Provides opportunity for teacher candidates to develop knowledge and strategies to effectively use and integrate technology as a tool for teaching and learning in a K-12 classroom setting. Specifically, teacher candidates will meet the needs of all K-12 learners by using inclusive technology practices that promote critical thinking and problem solving skills. Teacher candidates engage in opportunities to collect, share and assess information. Teacher candidates will practice digital awareness, interrogate digital divides and critique technology tools developing proficiencies necessary in the field of education. The teacher candidate will have the opportunity to plan for and implement these practices in a K-12 field placement setting. This course requires 50 hours of field experience practicum within a local school.

EDU 3610 – Mathematics Elementary Methods

Focuses on best practices and current research trends that enable learners to be successful teachers of mathematics in the K-6 classroom. Learners analyze and evaluate current research, teaching strategies and philosophies related to teaching K-6 mathematics. Helps future teachers build a basic foundation concerning pedagogy, standards based instruction, technology use, and equity.

EDU 3720 – Reading/Language Arts Methods

Examines the characteristics of a well-balanced developmental reading/language arts program. The primary purpose of the course is to prepare elementary school education majors to be successful teachers of reading and its related language arts components. Students examine how theory and practice come together in developing effective instructional strategies for elementary school students. Students become familiar with a variety of teaching methods. They learn how to effectively implement instruction in the reading areas of phonemic awareness, phonics, fluency, vocabulary, and text comprehension as well as spelling, oral and written language. Assessment, analysis, and resultant remediation plans will be conducted with elementary students as well as through classroom activities. Current research trends that emphasize a balanced approach to literacy instruction are the framework for the course. To gain skills in accessing and evaluating research, students will examine current research supporting effective reading/language arts instruction best practices.

EDU 4600 – Assessment with Field Experience III

Provides opportunity for teacher candidate will develop knowledge and strategies to effectively plan for, deliver, and apply assessment processes as a tool for improving teaching and learning in a K-12 setting. Specifically, as an inquiry into the essence of the assessment process, Teacher Candidates will interrogate the purpose and process of assessment through theoretical, phenomenological, personal and experiential perspectives. Teacher Candidates will explore a brief history of assessment in education and underlying assumptions driving our assessment practices. Additionally, the forms, purposes and effects of assessment utilized in classrooms today, along with new directions being advocated, for the field of education will be researched and applied. Teacher Candidates will critique and practice inclusive assessment processes to meet the needs of all K-12 learners. The Teacher Candidate will have the opportunity to plan for, implement and reflect upon these practices in a K-12 field placement setting.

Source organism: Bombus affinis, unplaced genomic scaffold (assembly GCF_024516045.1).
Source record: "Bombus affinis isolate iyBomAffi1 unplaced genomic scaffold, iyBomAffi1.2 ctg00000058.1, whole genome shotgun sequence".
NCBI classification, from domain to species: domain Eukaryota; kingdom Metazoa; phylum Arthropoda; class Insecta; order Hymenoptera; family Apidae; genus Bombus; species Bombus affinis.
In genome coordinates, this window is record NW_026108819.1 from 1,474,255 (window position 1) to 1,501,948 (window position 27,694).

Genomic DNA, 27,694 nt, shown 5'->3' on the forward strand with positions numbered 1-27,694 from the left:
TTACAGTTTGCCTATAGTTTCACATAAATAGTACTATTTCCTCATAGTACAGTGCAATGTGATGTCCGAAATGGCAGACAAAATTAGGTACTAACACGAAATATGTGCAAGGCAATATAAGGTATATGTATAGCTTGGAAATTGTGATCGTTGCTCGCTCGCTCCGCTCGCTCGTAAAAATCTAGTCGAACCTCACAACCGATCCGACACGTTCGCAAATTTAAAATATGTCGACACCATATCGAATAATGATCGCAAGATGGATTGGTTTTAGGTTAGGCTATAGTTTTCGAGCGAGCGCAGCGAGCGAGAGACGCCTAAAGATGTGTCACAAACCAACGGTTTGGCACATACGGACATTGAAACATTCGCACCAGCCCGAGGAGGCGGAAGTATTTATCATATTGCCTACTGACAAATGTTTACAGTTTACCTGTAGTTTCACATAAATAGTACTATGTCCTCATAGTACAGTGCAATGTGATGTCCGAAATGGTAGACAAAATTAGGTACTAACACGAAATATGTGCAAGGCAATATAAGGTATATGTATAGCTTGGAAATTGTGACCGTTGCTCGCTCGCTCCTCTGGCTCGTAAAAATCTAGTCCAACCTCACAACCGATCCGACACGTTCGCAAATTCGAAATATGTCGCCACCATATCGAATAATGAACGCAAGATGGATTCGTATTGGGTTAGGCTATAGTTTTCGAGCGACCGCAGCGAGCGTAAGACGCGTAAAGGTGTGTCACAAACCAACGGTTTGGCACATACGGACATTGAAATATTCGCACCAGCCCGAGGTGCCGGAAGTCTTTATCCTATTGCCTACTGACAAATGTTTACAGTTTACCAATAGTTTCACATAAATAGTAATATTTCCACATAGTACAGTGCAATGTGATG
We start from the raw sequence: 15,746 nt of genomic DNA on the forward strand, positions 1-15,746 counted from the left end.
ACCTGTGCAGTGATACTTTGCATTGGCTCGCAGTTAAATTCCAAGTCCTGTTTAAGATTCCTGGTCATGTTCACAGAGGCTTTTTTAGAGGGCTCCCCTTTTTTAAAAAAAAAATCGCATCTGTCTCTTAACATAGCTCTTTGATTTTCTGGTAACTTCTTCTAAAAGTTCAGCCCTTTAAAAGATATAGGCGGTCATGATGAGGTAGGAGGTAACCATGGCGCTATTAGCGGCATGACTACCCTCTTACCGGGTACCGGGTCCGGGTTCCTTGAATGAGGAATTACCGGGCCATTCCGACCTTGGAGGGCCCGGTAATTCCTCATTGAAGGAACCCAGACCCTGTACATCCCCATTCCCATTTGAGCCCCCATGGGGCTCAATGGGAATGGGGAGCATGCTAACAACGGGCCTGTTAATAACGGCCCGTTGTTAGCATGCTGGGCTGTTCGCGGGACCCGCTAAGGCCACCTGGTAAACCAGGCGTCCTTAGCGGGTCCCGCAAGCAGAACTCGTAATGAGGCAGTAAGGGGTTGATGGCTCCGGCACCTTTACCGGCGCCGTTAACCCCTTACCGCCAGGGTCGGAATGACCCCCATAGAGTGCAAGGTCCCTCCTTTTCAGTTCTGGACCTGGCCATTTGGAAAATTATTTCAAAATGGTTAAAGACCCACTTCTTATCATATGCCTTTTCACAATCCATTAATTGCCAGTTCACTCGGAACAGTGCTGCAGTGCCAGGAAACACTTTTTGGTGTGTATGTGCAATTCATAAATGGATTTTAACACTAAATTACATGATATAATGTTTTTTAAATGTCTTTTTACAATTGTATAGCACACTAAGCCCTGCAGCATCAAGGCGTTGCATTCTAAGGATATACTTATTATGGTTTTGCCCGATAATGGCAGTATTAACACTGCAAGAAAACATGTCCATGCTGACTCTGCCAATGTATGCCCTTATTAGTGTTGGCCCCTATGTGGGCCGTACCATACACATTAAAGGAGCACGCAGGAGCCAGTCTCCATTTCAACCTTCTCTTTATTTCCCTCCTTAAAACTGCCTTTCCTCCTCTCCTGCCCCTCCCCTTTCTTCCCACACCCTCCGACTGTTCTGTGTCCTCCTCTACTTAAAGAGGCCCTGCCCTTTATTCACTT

EDU 4800 – Student Teaching Internship & Seminar

Student Teaching Internship and Seminar: Provides teacher candidates with a practical, real world teaching experience in a K12 school setting, under the supervision of a licensed Cooperating Teacher. While in the K12 classroom setting, teacher candidates will be formally observed and evaluated, as well as be given feedback and support by the Cooperating Teacher and College Supervisor as he/she plans and delivers content specific units and works with students who have diverse learning needs. The teacher candidate also practices and hone effective communication skills with parents/guardians and school support personnel. The teacher candidate plans and completes the Teacher Performance Assessment (edTPA) during student teaching which is a full-time experience for a full semester. During Seminar teacher candidates unpack and reflect on the student teaching experience and critical issues relevant to the teaching profession. The seminar also examines inclusive models and strategies of effective classroom management, problem solving and evidence-based best practices that may positively impact student learning . Information and support will also be provided for completing their professional resume and cover letter, preparing for a job search, and applying for their Minnesota teaching license.


AAQEP logoThe Teacher Education program at the College of St. Scholastica is accredited by the Association for Advancing Quality in Educator Preparation (AAQEP) for a period of 7 years, from July 2019 to July 2026. The accreditation does not include individual education courses that the Educator Preparation Program offers to P-12 educators for professional development, re-licensure, or other purposes.

Click to see Performance Data of Candidates in the College of St. Scholastica Teacher Education Program

Minnesota Professional Educator Licensing and Standards Board (PELSB)

The fully accredited Teacher Education Program is assessed according to the requirements and standards of the Minnesota Professional Educator Licensing and Standards Board (PELSB). The teacher education program has full continuing unit and program approval through June 30, 2024.

Admission Information

Visit our admissions page for information about transcripts, online application, international admissions and financing.

Application Deadlines

Are You Looking for a Face-to-Face (on-campus) Experience?

Students applying for the fall semester have two application timelines to choose from – Early Action (Nov. 15) and Regular Decision (Feb. 1). Both options are completely free and deposits are fully refundable until May 1. We will accept applications for fall semester through the end of August.